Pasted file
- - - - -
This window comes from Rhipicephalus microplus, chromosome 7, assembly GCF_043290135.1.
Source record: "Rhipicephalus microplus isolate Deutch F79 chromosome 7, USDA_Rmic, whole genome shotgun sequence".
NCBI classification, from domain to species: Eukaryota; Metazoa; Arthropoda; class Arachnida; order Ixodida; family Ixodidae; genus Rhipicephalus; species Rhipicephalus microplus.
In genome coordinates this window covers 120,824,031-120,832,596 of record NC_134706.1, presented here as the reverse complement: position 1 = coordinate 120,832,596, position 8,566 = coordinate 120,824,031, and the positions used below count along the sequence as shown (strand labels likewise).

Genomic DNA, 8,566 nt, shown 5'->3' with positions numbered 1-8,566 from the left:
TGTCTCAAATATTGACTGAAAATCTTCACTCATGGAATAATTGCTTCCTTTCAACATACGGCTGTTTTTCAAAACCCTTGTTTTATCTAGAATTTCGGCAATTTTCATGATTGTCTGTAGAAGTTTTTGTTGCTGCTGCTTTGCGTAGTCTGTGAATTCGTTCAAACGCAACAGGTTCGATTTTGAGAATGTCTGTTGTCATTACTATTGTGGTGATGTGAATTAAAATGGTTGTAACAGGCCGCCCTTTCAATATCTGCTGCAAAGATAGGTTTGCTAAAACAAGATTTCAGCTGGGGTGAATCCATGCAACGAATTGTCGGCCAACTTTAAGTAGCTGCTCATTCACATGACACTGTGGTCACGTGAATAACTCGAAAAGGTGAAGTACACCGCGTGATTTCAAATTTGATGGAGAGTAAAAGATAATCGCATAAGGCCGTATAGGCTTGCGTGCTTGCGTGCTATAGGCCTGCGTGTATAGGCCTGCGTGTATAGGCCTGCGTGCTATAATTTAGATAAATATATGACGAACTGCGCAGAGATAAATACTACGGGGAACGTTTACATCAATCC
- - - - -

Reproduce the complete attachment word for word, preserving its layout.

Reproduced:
This window comes from Rhipicephalus microplus, chromosome 7, assembly GCF_043290135.1.
Source record: "Rhipicephalus microplus isolate Deutch F79 chromosome 7, USDA_Rmic, whole genome shotgun sequence".
NCBI classification, from domain to species: Eukaryota; Metazoa; Arthropoda; class Arachnida; order Ixodida; family Ixodidae; genus Rhipicephalus; species Rhipicephalus microplus.
In genome coordinates this window covers 120,824,031-120,832,596 of record NC_134706.1, presented here as the reverse complement: position 1 = coordinate 120,832,596, position 8,566 = coordinate 120,824,031, and the positions used below count along the sequence as shown (strand labels likewise).

Genomic DNA, 8,566 nt, shown 5'->3' with positions numbered 1-8,566 from the left:
TGTCTCAAATATTGACTGAAAATCTTCACTCATGGAATAATTGCTTCCTTTCAACATACGGCTGTTTTTCAAAACCCTTGTTTTATCTAGAATTTCGGCAATTTTCATGATTGTCTGTAGAAGTTTTTGTTGCTGCTGCTTTGCGTAGTCTGTGAATTCGTTCAAACGCAACAGGTTCGATTTTGAGAATGTCTGTTGTCATTACTATTGTGGTGATGTGAATTAAAATGGTTGTAACAGGCCGCCCTTTCAATATCTGCTGCAAAGATAGGTTTGCTAAAACAAGATTTCAGCTGGGGTGAATCCATGCAACGAATTGTCGGCCAACTTTAAGTAGCTGCTCATTCACATGACACTGTGGTCACGTGAATAACTCGAAAAGGTGAAGTACACCGCGTGATTTCAAATTTGATGGAGAGTAAAAGATAATCGCATAAGGCCGTATAGGCTTGCGTGCTTGCGTGCTATAGGCCTGCGTGTATAGGCCTGCGTGTATAGGCCTGCGTGCTATAATTTAGATAAATATATGACGAACTGCGCAGAGATAAATACTACGGGGAACGTTTACATCAATCC